Codependency is a term used to describe a set of behaviors and thought patterns in which the person takes better care of others than they take of themselves, has trouble saying “no,” needs for other people to like them/approve of them, and has difficulty getting their own needs met.
Codependency – The Questions
- Do you find yourself making decisions based on other people’s opinions?
- Is it important to you that people like you and want to be your friend?
- Do you have a strong desire to help others, but deep down you know you do it so that they will like or love you?
- Do you seem to notice everyone else’s problems and have a need to tell them what you think they should do to solve them?
- Do you sometimes tell little “white lies” to protect someone else’s feelings or avoid an argument?
- Do you feel anxious, angry or upset when people don’t do things you want them to do, or don’t do things the way you want them to?
- Do you find yourself in relationships where you do all the giving and the other person does all the taking?
- Do you feel guilty about setting boundaries, saying no or asking for what you need?
- Are you involved in activities that demand all of your time and energy and you are neglecting yourself?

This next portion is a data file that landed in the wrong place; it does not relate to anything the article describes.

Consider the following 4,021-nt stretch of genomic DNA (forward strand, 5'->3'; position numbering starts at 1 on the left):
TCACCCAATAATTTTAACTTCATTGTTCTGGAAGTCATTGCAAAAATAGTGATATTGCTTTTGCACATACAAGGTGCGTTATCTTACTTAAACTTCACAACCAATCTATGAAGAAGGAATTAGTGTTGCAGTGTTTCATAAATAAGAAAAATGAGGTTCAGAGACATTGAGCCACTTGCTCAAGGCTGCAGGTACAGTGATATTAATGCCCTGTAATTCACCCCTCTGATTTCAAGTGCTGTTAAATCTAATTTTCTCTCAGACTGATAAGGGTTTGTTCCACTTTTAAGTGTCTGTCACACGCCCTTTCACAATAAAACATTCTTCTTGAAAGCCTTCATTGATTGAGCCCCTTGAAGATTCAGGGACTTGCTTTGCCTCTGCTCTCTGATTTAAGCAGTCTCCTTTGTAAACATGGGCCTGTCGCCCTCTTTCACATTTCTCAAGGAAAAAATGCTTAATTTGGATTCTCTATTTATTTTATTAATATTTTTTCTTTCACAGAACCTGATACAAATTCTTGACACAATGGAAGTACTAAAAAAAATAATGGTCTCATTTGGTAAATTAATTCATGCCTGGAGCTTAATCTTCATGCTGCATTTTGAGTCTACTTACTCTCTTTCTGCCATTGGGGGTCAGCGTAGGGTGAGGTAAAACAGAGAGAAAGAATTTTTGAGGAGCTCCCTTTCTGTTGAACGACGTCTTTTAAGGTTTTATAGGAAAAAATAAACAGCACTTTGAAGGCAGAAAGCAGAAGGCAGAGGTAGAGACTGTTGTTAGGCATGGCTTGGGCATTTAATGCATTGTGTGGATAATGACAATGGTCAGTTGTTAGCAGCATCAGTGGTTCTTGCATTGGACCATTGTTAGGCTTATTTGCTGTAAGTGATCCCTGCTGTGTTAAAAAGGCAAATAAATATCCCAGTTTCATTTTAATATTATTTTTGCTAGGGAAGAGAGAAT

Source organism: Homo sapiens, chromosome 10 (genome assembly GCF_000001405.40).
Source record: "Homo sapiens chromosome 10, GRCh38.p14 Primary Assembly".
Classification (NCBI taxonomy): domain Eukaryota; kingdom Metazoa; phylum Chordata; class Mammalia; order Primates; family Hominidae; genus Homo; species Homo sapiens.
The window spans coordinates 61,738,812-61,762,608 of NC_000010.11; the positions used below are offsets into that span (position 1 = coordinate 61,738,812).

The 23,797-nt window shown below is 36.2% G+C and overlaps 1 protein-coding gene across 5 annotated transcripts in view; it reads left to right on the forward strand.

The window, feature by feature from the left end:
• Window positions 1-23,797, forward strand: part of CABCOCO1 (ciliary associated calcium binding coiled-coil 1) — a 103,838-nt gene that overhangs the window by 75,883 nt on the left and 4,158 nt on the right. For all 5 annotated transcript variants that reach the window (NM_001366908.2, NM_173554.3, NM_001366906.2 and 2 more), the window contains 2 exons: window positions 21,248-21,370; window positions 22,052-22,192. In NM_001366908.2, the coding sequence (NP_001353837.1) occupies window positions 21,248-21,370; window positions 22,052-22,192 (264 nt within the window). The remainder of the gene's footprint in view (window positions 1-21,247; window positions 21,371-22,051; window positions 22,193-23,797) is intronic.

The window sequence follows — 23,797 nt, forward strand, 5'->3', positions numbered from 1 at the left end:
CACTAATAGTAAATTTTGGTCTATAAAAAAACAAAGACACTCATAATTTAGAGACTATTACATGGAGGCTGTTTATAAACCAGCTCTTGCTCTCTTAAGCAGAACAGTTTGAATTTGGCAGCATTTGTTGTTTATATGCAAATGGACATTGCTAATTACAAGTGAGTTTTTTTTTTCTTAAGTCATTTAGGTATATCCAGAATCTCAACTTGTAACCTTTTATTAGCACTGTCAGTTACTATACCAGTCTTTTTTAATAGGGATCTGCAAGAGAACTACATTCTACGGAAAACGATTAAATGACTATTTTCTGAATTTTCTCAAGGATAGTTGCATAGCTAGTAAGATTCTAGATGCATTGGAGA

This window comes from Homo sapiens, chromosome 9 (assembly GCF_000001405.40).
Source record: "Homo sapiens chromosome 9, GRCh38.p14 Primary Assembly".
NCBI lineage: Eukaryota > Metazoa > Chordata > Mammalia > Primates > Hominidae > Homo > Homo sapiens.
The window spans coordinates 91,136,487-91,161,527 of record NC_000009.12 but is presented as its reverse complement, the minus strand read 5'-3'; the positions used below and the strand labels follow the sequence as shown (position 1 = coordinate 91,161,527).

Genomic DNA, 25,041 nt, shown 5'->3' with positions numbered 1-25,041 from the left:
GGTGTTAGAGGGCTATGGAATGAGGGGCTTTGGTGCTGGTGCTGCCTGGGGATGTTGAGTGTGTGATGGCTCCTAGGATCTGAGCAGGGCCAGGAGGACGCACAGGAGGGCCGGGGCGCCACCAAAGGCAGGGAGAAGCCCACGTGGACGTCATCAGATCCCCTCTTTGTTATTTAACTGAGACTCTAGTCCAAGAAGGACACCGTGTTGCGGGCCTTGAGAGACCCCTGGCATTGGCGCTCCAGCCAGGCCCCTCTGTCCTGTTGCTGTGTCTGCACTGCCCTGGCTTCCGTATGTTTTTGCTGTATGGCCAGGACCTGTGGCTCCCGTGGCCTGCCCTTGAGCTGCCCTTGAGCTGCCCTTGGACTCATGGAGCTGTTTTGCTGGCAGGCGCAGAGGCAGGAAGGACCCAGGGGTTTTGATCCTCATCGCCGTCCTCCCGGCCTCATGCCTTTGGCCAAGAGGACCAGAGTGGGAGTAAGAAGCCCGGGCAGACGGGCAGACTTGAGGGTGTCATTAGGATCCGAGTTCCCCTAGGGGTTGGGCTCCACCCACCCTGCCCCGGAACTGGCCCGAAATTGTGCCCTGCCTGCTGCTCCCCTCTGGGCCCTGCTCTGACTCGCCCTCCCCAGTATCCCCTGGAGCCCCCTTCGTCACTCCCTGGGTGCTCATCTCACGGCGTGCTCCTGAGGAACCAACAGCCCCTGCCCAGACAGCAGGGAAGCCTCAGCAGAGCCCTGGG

- Do you find yourself being passive-aggressive when you feel hurt, resentful or guilty?
- Do you only feel happy/okay when the people around you are happy/okay?
- Do you sometimes find your day can be “ruined” by the behavior of another person?
Therapy can help a person with codependent tendencies to learn a different way of doing things, getting their needs met, improving their relationships and self-esteem.
I can combat codependency and set healthy boundaries by…
- Saying exactly what I mean.
- Practicing ways to keep myself calm even when others are behaving badly.
- Choosing not to be around people, places or things that are destructive to me.
- Saying “No” when it is appropriate to do so, and allowing others to say “No.”
- Not letting others make me feel guilty, and not trying to make others feel guilty.
- Being honest.
- Taking responsibility for my own choices, feelings and behaviors. It is not okay to blame someone else or let someone blame me for the way they feel.
- Respecting other people’s property and physical space, and asking them to respect mine.
- Not doing something for another person that they could do for themselves.
- Not bringing other people into a problem that doesn’t belong to them, and not letting someone bring me into their problem.
- Not expecting other people to rescue me when I have made a bad choice or I feel bad, and not rescuing others from the consequences of their bad choices.
- Following through with what I said I would do.
- Speaking up when I don’t like something.
- Not expecting others to read my mind.
- Allowing others to take care of themselves and respecting their boundaries.
- Making sure my words and my behavior match.
- Understanding that I cannot control other people’s behavior, and all I can do is take responsibility for my own.